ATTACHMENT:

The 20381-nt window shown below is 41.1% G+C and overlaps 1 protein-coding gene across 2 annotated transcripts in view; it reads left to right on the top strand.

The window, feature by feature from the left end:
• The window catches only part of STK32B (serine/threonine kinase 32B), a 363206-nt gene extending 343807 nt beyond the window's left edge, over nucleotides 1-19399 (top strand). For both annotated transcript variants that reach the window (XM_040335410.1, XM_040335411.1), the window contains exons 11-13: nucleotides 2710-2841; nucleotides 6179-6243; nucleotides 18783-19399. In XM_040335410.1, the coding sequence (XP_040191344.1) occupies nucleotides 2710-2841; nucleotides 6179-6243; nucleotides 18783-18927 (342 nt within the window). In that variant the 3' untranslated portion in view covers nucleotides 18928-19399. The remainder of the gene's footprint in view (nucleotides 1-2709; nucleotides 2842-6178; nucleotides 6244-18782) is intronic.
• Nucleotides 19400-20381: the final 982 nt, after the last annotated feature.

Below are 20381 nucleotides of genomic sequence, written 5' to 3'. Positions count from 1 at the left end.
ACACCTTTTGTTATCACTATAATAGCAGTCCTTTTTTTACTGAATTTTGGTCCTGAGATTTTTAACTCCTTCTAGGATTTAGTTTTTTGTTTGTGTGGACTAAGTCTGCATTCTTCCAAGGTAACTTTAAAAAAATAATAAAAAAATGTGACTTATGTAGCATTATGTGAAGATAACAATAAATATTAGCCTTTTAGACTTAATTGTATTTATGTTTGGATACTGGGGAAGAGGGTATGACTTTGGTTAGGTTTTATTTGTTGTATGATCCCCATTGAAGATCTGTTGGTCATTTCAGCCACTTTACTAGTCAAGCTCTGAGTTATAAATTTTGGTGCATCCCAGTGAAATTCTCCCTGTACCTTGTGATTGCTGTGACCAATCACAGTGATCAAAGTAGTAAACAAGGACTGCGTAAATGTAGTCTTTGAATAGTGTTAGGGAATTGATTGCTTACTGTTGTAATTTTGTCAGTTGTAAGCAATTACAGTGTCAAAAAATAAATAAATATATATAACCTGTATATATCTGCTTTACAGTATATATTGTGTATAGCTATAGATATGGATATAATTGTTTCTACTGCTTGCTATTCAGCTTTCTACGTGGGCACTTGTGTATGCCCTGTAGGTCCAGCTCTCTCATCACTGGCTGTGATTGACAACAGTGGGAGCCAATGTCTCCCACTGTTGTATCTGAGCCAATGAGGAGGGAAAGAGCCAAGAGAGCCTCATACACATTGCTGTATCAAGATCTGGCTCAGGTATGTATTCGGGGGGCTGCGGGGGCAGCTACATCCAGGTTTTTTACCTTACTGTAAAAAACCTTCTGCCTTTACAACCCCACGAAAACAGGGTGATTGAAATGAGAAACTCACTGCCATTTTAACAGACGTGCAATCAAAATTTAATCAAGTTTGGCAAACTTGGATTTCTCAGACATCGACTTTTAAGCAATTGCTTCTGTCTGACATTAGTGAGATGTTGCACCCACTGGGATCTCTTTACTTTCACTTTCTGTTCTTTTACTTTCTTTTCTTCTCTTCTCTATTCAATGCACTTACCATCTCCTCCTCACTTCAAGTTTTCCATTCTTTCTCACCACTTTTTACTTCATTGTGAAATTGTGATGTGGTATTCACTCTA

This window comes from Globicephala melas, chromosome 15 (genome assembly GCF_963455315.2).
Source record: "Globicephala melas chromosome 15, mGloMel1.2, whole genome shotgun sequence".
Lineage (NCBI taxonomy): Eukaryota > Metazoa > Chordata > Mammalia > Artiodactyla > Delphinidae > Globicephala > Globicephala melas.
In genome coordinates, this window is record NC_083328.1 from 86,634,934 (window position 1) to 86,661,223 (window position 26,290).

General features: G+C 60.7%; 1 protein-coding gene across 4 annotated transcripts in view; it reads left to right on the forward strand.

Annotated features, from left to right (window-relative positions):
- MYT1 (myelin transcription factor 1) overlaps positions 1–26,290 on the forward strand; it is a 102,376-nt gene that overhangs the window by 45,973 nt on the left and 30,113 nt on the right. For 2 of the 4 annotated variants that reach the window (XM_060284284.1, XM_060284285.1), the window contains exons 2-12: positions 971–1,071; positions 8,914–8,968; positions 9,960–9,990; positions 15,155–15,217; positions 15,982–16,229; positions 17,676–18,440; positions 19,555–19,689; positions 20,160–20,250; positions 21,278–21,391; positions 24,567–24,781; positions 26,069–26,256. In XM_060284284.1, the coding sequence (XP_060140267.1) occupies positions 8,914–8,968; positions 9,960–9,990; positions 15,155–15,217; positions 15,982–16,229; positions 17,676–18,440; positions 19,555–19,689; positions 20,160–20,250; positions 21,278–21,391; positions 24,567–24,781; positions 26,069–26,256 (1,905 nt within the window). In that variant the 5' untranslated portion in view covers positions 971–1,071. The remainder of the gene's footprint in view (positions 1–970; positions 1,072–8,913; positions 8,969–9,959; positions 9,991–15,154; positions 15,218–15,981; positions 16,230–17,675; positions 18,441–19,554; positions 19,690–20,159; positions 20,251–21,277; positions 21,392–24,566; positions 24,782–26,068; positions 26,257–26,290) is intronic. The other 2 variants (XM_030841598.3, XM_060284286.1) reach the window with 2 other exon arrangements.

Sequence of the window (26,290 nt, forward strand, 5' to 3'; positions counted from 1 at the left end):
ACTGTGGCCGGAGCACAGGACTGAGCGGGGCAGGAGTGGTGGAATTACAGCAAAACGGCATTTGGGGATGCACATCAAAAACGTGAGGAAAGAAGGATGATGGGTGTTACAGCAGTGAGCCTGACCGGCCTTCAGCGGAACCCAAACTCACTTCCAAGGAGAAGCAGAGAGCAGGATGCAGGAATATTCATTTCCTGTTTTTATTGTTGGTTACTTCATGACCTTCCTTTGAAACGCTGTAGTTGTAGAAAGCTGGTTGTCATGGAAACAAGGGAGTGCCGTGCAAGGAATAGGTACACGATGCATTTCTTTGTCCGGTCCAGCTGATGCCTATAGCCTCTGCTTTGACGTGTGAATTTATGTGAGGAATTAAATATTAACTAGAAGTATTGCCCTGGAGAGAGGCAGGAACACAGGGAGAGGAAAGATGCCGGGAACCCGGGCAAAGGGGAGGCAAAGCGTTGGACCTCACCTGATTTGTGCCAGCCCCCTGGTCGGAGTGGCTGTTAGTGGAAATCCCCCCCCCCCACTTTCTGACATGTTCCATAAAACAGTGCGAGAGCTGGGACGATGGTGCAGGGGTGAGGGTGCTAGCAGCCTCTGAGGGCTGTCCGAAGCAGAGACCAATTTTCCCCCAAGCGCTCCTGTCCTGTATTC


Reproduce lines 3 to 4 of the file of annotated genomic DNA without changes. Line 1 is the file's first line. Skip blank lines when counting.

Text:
• The window catches only part of STK32B (serine/threonine kinase 32B), a 363206-nt gene extending 343807 nt beyond the window's left edge, over nucleotides 1-19399 (top strand). For both annotated transcript variants that reach the window (XM_040335410.1, XM_040335411.1), the window contains exons 11-13: nucleotides 2710-2841; nucleotides 6179-6243; nucleotides 18783-19399. In XM_040335410.1, the coding sequence (XP_040191344.1) occupies nucleotides 2710-2841; nucleotides 6179-6243; nucleotides 18783-18927 (342 nt within the window). In that variant the 3' untranslated portion in view covers nucleotides 18928-19399. The remainder of the gene's footprint in view (nucleotides 1-2709; nucleotides 2842-6178; nucleotides 6244-18782) is intronic.
• Nucleotides 19400-20381: the final 982 nt, after the last annotated feature.